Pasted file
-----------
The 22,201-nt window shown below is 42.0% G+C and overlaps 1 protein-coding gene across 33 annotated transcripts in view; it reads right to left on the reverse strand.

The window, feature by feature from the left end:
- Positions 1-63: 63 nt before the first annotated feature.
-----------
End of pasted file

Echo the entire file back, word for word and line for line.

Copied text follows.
The 22,201-nt window shown below is 42.0% G+C and overlaps 1 protein-coding gene across 33 annotated transcripts in view; it reads right to left on the reverse strand.

The window, feature by feature from the left end:
- Positions 1-63: 63 nt before the first annotated feature.